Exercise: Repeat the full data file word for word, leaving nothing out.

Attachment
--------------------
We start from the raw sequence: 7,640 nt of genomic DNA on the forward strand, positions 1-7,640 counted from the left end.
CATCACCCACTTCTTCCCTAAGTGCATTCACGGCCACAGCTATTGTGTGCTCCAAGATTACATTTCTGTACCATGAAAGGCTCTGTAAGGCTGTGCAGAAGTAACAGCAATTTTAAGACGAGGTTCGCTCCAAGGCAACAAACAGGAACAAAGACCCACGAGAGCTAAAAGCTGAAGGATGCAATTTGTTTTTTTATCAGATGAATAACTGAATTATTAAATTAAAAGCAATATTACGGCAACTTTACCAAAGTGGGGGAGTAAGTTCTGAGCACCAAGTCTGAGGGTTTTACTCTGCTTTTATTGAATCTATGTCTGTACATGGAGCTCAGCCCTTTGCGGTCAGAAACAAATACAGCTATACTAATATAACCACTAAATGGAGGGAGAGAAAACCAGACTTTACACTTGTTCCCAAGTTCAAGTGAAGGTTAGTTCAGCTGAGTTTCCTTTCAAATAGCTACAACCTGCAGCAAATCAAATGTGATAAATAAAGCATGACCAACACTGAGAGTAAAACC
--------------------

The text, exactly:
We start from the raw sequence: 7,640 nt of genomic DNA on the forward strand, positions 1-7,640 counted from the left end.
CATCACCCACTTCTTCCCTAAGTGCATTCACGGCCACAGCTATTGTGTGCTCCAAGATTACATTTCTGTACCATGAAAGGCTCTGTAAGGCTGTGCAGAAGTAACAGCAATTTTAAGACGAGGTTCGCTCCAAGGCAACAAACAGGAACAAAGACCCACGAGAGCTAAAAGCTGAAGGATGCAATTTGTTTTTTTATCAGATGAATAACTGAATTATTAAATTAAAAGCAATATTACGGCAACTTTACCAAAGTGGGGGAGTAAGTTCTGAGCACCAAGTCTGAGGGTTTTACTCTGCTTTTATTGAATCTATGTCTGTACATGGAGCTCAGCCCTTTGCGGTCAGAAACAAATACAGCTATACTAATATAACCACTAAATGGAGGGAGAGAAAACCAGACTTTACACTTGTTCCCAAGTTCAAGTGAAGGTTAGTTCAGCTGAGTTTCCTTTCAAATAGCTACAACCTGCAGCAAATCAAATGTGATAAATAAAGCATGACCAACACTGAGAGTAAAACC